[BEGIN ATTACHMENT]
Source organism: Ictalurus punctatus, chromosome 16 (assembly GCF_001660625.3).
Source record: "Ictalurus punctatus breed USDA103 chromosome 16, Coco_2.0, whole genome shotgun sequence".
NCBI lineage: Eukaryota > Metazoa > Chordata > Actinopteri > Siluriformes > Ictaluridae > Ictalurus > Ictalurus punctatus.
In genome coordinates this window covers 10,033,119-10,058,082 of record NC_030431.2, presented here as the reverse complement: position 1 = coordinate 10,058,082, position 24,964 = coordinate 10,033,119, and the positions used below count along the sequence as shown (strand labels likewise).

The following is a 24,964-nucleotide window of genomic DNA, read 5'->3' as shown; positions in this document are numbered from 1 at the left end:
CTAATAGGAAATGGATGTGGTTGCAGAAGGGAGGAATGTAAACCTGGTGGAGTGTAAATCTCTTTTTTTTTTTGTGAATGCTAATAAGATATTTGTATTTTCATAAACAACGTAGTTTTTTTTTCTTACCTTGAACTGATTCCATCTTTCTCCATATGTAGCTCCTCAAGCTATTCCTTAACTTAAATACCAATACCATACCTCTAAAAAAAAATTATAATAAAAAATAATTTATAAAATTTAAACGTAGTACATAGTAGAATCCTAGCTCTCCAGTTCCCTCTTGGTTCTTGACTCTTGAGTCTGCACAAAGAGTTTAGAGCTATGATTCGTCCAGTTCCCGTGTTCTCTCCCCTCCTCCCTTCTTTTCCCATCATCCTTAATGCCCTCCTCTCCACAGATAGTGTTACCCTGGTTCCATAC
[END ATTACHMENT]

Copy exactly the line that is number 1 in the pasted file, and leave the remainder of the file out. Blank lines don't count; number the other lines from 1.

Source organism: Ictalurus punctatus, chromosome 16 (assembly GCF_001660625.3).